The Great Bubble Debate
Double, double toil, and trouble; Fire burn, and cauldron bubble.
Federal Reserve Chairman Alan Greenspan worried out loud about stock market bubbles at the recent annual economic "Fed camp" in Jackson Hole, Wyo. In an intellectual tour de force, Greenspan ruminated about the nature and impact of financial bubbles: Measuring overvaluation is an impossible task, and past attempts to prick asset bubbles with higher rates--in the U.S. in the '20s and Japan in the '80s--proved disastrous. He wisely concluded that while stock prices had become an independent force in the economy, the Fed should not use monetary policy to do much about them. Bubbles remain mysterious things, he said--unpredictable and identifiable only after the fact. Is Greenspan right? We believe so, but others disagree.
SIGNS OF TROUBLE?
It all depends on how you view the New Economy. For most of the '90s, mainstream economists rejected the notion of a New Economy. With sustained productivity growth of 2% annually--twice the level of the previous two decades--they have recently become converts. The discussion is no longer about the existence of a New Economy but about what it means for the stock market. We think that an information-based economy generating greater productivity and profitability can probably sustain higher stock market valuations than recent historic norms. Again, others disagree. Here are the two key issues in the bubble debate:
-- Does the New Economy justify sky-high price-earnings ratios, or will it generate a classic stock market bubble? A study called "Bubble Trouble" by HSBC economist Stephen King shows that four modern bubbles--in Britain, Japan, Mexico, and Spain--were associated with low inflation, high productivity, a strong currency, above-average economic growth, and talk of "new eras." Sound familiar? Low price inflation, coupled with robust economic growth, lulled policymakers into keeping monetary policy too easy, too long. Assets inflated, and the bubble burst. According to HSBC, the U.S. is clearly in this kind of bubble. Watch for the pop.
Not so, finds an equally persuasive study, "The IT Revolution and the Stock Market," by Jeremy Greenwood of the University of Rochester and Boyan Jovanovic at New York University. They readily grant that p-e ratios are plenty high. But Greenwood and Jovanovic say the market is simply forecasting higher future output, productivity, and earnings. If that's true, then the sharp runup in stock prices represents a positive estimate about growth in future profits. The info-tech revolution will add value to the stock market for a long time. So high p-e's are justified. Forget the bubble.
-- Is the high-tech, high-productivity revolution confined to a narrow sector of the economy, or is it pervasive, transforming virtually every industry? If the New Economy is Netcentric, then the high p-e's in the broad stock market are way too high, and a bubble exists. But if productivity is rising throughout the economy, then a 31 p-e for companies in the S&P 500-stock index looks more reasonable.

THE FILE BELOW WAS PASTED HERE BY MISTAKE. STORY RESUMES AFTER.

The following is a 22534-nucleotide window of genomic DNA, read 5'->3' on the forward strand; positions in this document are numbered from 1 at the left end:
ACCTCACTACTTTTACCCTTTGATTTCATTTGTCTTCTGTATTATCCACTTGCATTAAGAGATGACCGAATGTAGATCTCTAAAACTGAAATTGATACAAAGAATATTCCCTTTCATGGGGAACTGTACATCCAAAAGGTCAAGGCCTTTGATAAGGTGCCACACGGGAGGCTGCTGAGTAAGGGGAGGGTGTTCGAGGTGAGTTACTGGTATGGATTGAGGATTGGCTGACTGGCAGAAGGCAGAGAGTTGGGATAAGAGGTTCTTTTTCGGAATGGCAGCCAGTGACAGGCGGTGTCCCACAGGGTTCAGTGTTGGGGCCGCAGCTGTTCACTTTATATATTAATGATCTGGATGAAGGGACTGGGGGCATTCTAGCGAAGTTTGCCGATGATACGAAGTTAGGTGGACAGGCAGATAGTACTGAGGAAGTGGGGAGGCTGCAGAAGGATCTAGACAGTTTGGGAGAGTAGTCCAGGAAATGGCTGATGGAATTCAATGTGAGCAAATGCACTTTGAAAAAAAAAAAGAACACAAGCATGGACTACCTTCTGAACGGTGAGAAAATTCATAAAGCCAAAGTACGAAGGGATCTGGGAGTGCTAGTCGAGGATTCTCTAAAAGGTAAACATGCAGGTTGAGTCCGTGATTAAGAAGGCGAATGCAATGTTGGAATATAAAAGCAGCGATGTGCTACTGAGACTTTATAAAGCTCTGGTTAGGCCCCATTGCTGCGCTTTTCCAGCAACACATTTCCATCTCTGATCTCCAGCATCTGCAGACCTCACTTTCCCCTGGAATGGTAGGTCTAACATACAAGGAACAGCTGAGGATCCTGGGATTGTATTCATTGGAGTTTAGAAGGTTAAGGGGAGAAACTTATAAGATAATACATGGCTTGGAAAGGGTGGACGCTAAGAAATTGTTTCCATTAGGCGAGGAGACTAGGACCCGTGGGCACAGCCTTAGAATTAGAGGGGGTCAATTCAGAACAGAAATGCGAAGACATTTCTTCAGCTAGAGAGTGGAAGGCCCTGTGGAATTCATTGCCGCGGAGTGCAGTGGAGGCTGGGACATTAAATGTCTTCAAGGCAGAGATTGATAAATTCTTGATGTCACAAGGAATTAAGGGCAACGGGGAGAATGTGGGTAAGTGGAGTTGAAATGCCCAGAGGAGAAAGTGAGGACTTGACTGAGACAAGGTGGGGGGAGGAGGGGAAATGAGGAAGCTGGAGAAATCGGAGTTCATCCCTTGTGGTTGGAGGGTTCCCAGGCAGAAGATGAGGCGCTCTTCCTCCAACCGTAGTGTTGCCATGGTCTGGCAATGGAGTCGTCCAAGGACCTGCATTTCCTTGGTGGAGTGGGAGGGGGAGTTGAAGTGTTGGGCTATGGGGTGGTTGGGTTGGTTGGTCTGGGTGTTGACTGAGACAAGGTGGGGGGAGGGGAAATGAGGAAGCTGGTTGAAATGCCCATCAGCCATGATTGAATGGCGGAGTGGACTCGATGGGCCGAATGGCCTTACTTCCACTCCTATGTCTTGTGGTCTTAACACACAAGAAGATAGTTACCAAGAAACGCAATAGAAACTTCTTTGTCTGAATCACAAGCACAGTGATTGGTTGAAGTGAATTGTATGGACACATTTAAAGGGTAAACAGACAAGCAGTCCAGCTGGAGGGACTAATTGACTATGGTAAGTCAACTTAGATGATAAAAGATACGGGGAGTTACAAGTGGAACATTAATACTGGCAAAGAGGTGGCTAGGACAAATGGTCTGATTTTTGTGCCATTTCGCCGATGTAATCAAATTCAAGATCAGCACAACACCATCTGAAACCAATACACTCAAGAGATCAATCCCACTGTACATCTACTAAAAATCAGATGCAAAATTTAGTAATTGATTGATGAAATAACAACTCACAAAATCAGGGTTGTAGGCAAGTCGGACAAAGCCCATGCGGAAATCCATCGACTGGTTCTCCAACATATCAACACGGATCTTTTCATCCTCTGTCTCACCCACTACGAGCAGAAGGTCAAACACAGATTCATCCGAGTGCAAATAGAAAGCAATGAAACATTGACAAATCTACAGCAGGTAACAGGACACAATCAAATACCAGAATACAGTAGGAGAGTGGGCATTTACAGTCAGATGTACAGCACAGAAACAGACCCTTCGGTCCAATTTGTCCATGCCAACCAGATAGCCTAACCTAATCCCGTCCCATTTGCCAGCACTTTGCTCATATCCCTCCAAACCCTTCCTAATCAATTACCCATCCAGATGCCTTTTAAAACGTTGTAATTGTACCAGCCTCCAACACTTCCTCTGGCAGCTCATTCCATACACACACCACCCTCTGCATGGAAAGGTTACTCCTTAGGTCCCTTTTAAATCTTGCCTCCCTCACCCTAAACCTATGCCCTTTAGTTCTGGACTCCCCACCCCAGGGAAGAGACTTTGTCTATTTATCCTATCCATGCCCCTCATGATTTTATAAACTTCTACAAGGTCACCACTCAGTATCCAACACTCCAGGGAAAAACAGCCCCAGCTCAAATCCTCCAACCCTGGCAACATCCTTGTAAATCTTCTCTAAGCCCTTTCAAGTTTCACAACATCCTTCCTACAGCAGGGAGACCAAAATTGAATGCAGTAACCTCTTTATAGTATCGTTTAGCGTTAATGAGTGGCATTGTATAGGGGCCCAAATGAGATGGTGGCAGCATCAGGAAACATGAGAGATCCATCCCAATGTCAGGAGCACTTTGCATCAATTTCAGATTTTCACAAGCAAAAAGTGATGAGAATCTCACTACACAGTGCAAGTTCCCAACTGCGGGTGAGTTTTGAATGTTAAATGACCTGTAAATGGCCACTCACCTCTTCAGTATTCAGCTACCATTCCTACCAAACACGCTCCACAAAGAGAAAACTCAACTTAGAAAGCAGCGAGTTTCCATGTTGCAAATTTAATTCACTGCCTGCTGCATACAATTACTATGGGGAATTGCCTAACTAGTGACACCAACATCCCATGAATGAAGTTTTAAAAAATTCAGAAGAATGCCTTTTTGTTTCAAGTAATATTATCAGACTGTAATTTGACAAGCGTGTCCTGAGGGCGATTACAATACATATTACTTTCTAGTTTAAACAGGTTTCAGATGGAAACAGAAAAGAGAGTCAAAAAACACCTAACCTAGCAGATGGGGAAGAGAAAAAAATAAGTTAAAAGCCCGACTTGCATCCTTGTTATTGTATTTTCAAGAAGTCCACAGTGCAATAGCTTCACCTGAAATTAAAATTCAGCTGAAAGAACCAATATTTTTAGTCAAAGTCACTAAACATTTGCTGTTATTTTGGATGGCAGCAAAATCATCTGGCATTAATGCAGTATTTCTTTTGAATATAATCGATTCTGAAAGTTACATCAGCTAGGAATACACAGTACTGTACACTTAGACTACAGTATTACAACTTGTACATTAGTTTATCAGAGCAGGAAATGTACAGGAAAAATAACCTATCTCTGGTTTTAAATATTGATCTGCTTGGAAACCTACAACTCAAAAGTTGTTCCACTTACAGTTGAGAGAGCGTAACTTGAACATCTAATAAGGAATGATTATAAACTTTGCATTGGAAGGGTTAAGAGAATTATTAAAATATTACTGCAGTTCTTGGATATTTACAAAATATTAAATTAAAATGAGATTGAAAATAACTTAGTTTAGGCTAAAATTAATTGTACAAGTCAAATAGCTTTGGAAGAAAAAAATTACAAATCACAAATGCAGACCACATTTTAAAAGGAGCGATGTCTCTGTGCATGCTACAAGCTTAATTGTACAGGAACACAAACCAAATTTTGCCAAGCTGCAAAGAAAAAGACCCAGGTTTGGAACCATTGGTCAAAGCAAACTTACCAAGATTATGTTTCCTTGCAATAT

Robert Gordon, a Northwestern University heavyweight economist, argues that nearly all the recent productivity gains have taken place in the computer industry. His figures show virtually no productivity acceleration in the rest of the economy. His research is bolstered by Clayton Christensen, who, in his best-selling book, The Innovator's Dilemma, argues that Old Economy companies invariably get blindsided by disruptive technologies and can't adapt. "The logical, competent decisions of management that are critical to the success of their companies are also the reasons why they lose their positions of leadership." Gordon and Christensen support the view that the New Economy is limited mostly to a narrow sector of the economy, and the stock market as a whole is overvalued. The bubble is here.
But CEOs across America believe Gordon and Christensen underestimate the ability of brick-and-mortar companies to transform themselves into hip New Economy hotshots that can sustain superstock p-e's. Venerable Charles Schwab Corp. has transformed itself into the biggest online discount broker. Gap Inc. is one of the biggest retailers on the Net. Telecom-equipment maker Cisco Systems Inc. may do 78% of its business over the Net (page 128), but Ford Motor Corp. has used the Net to boost sales per employee some 25% over five years. Electronic commerce appears to be not only creating new companies but also changing the way Old Economy companies do business. To them, the past is not prologue. And a bubble is not inevitable.
A WIDESPREAD REVOLUTION
BUSINESS WEEK bets that the Information Revolution is probably having a widespread--not a narrow--impact on the economy. But adapting to a new technological base takes time. No one knows how long this Information Revolution will take, or what will happen along the way. That's why there's so much debate about the New Economy, productivity, and bubbles. We believe that stocks warrant higher valuations today than in the past, thanks to the New Economy, but admit to not knowing how much higher. The recent shakeout in Internet stocks shows that investors are also making their own calculatIons.
So feel free to join the bubble debate. For Greenspan's Jackson Hole speech, see the Web site federalreserve.gov; for Greenwood and Jovanovic see www.econ.rochester.edu/Faculty/Greenwood.html; and for Gordon's "Has the New Economy Rendered the Productivity Slowdown Obsolete?" see faculty-web.at.nwu.edu/economics/gordon. The issues are complex. There's reason why Alan Greenspan, in an exceptionally thoughtful and candid moment, decided to worry out loud.